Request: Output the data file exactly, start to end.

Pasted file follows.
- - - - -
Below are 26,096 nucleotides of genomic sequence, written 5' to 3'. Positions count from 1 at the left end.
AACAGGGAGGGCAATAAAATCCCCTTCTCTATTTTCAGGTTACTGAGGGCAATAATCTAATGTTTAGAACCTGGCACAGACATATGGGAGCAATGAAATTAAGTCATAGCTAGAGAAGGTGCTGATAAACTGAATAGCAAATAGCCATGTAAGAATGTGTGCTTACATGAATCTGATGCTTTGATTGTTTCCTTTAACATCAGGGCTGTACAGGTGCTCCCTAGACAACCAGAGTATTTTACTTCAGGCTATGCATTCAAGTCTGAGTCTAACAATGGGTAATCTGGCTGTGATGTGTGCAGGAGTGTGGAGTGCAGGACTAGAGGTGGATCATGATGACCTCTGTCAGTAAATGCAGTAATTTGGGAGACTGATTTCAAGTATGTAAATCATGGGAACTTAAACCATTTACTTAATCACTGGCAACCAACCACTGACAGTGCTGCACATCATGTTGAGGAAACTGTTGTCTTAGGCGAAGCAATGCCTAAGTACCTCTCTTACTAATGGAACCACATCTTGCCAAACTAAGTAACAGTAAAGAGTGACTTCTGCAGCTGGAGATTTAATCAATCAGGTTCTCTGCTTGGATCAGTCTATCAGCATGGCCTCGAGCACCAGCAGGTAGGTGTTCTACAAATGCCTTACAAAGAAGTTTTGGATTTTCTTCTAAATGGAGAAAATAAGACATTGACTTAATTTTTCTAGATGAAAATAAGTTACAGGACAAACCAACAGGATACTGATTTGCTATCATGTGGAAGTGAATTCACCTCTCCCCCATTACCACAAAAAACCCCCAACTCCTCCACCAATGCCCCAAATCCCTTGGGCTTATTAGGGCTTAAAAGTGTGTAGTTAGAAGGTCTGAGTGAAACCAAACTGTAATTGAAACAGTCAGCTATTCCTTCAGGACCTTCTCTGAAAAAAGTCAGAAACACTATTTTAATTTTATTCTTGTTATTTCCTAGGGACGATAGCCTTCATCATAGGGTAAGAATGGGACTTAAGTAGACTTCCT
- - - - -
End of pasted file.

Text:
Below are 26,096 nucleotides of genomic sequence, written 5' to 3'. Positions count from 1 at the left end.
AACAGGGAGGGCAATAAAATCCCCTTCTCTATTTTCAGGTTACTGAGGGCAATAATCTAATGTTTAGAACCTGGCACAGACATATGGGAGCAATGAAATTAAGTCATAGCTAGAGAAGGTGCTGATAAACTGAATAGCAAATAGCCATGTAAGAATGTGTGCTTACATGAATCTGATGCTTTGATTGTTTCCTTTAACATCAGGGCTGTACAGGTGCTCCCTAGACAACCAGAGTATTTTACTTCAGGCTATGCATTCAAGTCTGAGTCTAACAATGGGTAATCTGGCTGTGATGTGTGCAGGAGTGTGGAGTGCAGGACTAGAGGTGGATCATGATGACCTCTGTCAGTAAATGCAGTAATTTGGGAGACTGATTTCAAGTATGTAAATCATGGGAACTTAAACCATTTACTTAATCACTGGCAACCAACCACTGACAGTGCTGCACATCATGTTGAGGAAACTGTTGTCTTAGGCGAAGCAATGCCTAAGTACCTCTCTTACTAATGGAACCACATCTTGCCAAACTAAGTAACAGTAAAGAGTGACTTCTGCAGCTGGAGATTTAATCAATCAGGTTCTCTGCTTGGATCAGTCTATCAGCATGGCCTCGAGCACCAGCAGGTAGGTGTTCTACAAATGCCTTACAAAGAAGTTTTGGATTTTCTTCTAAATGGAGAAAATAAGACATTGACTTAATTTTTCTAGATGAAAATAAGTTACAGGACAAACCAACAGGATACTGATTTGCTATCATGTGGAAGTGAATTCACCTCTCCCCCATTACCACAAAAAACCCCCAACTCCTCCACCAATGCCCCAAATCCCTTGGGCTTATTAGGGCTTAAAAGTGTGTAGTTAGAAGGTCTGAGTGAAACCAAACTGTAATTGAAACAGTCAGCTATTCCTTCAGGACCTTCTCTGAAAAAAGTCAGAAACACTATTTTAATTTTATTCTTGTTATTTCCTAGGGACGATAGCCTTCATCATAGGGTAAGAATGGGACTTAAGTAGACTTCCT